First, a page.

So you’ve decided to focus on content marketing this year. And why not? Good content marketing can help you reach and increase your target audience and drive traffic to your product, all whilst positioning your brand as a category leader.
However, as with all forms of marketing, it is important to be strategic about who you’re trying to reach and why. As always, we’ve compiled a list of handy tips for you to follow to get the most out of your content marketing if you’re unsure where to start.
1. What is your main marketing goal and how does this translate into content marketing metrics?
Content marketing in the digital space gives you immediate feedback and detailed analytics on whether your content is working. It’s easy to get caught up in the numbers and lose sight of your main objective, so it’s important to decide on your key metrics for success before you start crafting your content.
For example, if your aim is to raise brand awareness, you might set clicks to your website and general audience interest as your goals. The main metrics you could use to measure success would then be CTW (click to website) and Engagement (likes, comments, shares).
2. How can you increase the quality of your content?
Test, test, test. Running consistent, informative A/B tests takes time and planning.
Here are some elements you can look at testing:
- Messaging: Test your headlines, the length of your messaging, images used and CTA (call to action) text and positioning.
- Targeting: Start with broader targeting, based on your target demographics (age, gender, location). Once you have amassed more data, you can start segmenting your audience based on interests and behaviour.
- Platform: Test different types of messages and targeting across different platforms. You may find elements of your audience are more responsive to certain messages according to platform.
- Medium: Once you have an idea of what messaging is working for each audience segment, start experimenting with media. Does your content work better in video format? As a quiz? As a podcast?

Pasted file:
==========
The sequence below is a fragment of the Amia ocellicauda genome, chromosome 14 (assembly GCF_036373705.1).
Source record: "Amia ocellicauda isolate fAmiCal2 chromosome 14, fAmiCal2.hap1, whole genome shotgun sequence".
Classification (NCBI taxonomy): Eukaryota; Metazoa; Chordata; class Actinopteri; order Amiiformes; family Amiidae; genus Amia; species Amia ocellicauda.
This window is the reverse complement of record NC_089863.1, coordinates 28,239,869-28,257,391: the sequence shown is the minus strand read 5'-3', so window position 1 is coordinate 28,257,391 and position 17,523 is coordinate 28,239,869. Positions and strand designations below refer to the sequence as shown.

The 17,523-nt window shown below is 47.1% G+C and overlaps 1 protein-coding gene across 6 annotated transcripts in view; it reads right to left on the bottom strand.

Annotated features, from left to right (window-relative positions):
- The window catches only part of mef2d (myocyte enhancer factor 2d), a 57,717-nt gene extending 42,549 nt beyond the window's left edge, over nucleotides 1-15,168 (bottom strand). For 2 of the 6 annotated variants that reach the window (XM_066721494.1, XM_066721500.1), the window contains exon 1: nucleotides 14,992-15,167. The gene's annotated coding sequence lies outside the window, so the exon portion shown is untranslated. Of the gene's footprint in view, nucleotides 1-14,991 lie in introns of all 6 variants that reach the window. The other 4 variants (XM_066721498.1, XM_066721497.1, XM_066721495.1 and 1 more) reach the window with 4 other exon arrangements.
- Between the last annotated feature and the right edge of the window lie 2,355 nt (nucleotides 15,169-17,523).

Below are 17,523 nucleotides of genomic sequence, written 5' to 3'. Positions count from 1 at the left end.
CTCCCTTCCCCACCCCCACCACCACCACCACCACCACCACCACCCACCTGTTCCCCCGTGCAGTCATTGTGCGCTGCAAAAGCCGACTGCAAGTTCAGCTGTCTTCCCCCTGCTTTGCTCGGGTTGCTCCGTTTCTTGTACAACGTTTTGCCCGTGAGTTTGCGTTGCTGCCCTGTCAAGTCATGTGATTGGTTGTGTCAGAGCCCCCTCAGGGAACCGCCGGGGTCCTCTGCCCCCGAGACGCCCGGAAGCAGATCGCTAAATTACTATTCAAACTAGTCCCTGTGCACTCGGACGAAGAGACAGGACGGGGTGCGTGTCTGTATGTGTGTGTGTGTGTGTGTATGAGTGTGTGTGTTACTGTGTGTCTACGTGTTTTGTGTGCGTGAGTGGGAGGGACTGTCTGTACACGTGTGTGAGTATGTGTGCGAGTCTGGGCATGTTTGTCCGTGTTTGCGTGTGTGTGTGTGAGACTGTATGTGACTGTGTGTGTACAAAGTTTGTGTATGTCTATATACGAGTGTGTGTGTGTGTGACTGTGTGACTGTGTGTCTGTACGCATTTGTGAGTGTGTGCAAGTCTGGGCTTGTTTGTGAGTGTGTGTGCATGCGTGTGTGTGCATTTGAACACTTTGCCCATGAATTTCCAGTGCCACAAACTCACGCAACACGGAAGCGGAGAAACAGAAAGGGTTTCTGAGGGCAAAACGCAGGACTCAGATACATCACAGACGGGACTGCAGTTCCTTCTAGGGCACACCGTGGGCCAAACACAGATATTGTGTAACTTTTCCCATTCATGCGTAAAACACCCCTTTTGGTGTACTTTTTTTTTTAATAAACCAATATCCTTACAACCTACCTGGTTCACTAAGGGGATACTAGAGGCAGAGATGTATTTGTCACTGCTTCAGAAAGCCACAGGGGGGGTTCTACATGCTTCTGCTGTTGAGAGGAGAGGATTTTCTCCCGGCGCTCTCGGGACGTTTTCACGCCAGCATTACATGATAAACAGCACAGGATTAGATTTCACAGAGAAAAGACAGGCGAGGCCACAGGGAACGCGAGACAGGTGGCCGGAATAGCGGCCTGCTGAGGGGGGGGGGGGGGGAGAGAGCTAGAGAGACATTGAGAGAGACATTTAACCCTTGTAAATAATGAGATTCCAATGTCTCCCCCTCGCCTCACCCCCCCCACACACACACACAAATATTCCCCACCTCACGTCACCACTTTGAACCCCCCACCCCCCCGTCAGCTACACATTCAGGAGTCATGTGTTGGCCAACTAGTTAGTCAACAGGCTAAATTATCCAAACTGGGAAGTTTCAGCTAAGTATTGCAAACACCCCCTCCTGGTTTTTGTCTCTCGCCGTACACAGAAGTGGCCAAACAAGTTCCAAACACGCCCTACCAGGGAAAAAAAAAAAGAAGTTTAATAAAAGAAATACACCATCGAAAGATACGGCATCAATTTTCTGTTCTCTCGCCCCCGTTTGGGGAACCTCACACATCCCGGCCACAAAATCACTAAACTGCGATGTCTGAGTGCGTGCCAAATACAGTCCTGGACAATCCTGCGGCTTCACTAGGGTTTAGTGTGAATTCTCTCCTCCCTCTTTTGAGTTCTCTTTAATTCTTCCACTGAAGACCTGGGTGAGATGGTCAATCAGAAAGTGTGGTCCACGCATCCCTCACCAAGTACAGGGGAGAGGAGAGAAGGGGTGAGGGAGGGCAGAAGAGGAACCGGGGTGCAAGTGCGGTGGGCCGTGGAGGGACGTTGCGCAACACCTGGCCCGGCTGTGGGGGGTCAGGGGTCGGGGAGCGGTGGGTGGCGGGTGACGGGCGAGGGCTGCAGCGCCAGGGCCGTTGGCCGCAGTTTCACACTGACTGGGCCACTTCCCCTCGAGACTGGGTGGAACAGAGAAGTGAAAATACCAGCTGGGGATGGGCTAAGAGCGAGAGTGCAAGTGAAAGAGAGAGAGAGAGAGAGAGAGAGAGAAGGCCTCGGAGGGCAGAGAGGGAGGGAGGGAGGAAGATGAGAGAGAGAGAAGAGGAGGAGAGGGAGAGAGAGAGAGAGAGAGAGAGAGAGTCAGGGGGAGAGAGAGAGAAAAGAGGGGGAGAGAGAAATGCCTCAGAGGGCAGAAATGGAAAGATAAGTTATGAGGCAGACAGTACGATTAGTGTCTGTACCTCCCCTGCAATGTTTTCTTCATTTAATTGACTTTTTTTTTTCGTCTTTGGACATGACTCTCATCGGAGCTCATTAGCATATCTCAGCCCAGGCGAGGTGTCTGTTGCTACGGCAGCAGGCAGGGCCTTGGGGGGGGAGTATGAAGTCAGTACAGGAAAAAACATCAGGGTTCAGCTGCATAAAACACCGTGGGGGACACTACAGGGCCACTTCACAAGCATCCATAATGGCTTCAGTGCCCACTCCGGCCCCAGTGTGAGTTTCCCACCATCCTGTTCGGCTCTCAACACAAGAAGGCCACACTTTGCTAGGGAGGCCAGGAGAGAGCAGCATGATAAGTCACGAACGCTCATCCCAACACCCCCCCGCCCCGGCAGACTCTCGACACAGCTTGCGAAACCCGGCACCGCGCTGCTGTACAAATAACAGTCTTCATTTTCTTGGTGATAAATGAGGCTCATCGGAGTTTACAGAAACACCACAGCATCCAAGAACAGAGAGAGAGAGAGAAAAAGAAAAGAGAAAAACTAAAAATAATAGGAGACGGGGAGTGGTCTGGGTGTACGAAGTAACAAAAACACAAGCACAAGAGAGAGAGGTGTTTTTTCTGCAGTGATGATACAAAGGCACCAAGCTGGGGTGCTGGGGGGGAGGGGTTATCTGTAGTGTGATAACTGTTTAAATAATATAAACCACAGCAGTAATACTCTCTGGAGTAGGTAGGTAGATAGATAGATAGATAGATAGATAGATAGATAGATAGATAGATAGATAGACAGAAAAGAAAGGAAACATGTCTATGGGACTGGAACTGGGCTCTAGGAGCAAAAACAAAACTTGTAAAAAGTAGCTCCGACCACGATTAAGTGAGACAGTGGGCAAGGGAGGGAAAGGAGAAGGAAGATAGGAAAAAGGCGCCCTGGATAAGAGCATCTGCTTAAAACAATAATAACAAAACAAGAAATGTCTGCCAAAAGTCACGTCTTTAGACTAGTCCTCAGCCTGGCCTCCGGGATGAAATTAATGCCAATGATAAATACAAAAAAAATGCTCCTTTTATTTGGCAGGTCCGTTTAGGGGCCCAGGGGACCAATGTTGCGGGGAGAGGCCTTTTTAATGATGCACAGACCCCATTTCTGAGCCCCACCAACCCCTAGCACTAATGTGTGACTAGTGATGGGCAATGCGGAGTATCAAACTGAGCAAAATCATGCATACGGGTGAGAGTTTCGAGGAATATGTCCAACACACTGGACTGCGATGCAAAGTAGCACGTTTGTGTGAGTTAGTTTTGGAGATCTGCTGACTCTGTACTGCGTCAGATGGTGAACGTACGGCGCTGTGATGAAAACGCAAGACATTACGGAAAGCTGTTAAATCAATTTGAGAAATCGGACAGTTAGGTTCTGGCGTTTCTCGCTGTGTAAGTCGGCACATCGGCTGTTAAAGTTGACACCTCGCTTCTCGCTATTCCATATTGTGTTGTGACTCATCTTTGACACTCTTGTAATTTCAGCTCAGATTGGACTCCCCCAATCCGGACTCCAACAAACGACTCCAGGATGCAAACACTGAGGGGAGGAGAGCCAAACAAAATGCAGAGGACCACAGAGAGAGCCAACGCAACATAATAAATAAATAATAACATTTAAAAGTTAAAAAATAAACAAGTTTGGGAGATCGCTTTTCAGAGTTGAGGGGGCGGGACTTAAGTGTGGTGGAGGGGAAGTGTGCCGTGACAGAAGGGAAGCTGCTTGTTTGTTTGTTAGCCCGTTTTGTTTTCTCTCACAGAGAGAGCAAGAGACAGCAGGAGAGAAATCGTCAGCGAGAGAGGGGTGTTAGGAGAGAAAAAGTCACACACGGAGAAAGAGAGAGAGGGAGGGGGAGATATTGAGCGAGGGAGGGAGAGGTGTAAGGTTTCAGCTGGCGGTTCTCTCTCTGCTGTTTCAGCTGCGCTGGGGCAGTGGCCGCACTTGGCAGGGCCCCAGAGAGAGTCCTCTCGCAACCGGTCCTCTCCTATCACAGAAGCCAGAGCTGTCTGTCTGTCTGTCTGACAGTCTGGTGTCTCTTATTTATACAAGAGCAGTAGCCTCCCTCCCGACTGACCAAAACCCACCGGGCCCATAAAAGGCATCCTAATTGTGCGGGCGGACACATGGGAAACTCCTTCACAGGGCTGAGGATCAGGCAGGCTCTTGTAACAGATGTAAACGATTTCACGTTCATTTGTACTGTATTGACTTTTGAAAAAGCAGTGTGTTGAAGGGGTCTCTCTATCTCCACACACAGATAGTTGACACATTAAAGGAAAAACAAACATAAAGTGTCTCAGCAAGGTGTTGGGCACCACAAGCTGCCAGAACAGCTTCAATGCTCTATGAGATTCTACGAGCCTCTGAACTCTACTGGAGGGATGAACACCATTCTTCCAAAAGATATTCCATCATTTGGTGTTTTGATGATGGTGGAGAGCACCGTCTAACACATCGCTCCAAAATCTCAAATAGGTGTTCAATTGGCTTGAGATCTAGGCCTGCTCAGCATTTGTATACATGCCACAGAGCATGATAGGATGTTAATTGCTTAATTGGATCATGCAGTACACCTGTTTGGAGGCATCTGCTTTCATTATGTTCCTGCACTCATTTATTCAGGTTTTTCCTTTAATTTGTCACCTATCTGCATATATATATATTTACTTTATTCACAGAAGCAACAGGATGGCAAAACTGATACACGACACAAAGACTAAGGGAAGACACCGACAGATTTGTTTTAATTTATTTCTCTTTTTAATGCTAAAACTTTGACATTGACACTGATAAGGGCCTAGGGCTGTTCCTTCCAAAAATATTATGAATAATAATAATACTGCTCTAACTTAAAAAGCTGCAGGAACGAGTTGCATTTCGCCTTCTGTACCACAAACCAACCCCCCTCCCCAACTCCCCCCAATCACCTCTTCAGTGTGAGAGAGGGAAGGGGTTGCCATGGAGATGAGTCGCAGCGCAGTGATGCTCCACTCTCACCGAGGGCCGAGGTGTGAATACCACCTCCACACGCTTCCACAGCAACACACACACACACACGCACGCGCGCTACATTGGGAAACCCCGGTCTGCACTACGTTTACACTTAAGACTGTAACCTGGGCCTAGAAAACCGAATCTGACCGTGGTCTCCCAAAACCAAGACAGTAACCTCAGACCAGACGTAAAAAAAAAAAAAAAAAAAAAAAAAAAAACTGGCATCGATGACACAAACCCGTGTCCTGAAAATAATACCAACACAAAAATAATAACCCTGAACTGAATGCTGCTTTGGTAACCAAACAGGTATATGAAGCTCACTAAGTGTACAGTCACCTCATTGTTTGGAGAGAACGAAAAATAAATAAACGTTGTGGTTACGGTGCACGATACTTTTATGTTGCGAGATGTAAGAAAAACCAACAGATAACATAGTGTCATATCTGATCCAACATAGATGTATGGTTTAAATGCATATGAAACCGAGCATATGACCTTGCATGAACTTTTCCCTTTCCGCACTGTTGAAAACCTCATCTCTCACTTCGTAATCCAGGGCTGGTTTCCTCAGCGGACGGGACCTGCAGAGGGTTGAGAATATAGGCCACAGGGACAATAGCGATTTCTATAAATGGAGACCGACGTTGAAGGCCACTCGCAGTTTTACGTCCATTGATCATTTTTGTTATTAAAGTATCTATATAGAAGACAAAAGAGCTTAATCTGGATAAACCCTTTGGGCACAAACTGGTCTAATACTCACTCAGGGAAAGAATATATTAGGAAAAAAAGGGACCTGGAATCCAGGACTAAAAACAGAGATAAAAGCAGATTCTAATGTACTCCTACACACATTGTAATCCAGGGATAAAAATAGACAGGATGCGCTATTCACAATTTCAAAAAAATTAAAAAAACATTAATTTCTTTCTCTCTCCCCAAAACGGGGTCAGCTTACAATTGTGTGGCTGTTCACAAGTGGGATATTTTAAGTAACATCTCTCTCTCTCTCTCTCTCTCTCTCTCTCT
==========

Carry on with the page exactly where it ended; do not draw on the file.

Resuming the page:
3. How to establish what’s working
Track and analyse. Ensure you’ve set up tracking along all consumer touch points, online and offline. For example, you can track where your website traffic is coming from using Google Analytics. You can track off-site enquiries by setting up specific email addresses and collecting customer journey information over the phone.
4. Bring your audience back to your turf
Funnel your online audience to your website to reach them directly through your website blog or a regular email newsletter, for example. This will allow you to craft specific messaging for audiences who have become more familiar with your brand.
5. Reset goals as you go.
After you start testing, you’ll gradually gain a wealth of insight on who your audience is, where they can be reached and what their needs are. This information can help you flesh out your overarching marketing strategy and can even help you hone your product or service. Putting aside some time once a quarter to work these insights into your larger marketing/ product plan will allow you get the most out of your content marketing efforts.
The average small business today, globally, spends 46% of their budget on digital marketing. Most businesses and marketers prioritise driving traffic to their website to impact sales, bookings or other conversions. According to a study by Forrester, Google Search ads will make up the largest proportion of ad spend by 2019.
When it comes to social media, companies often take a spontaneous approach: they have a product or service and post things that are relevant to said product or service. Now, it could be worse, i.e not being present on social media at all, but it could most definitely be better. Social media is a powerful tool which, when harnessed properly, can be used to drive more potential clients to your brand. And more clients = more potential sales or a larger network.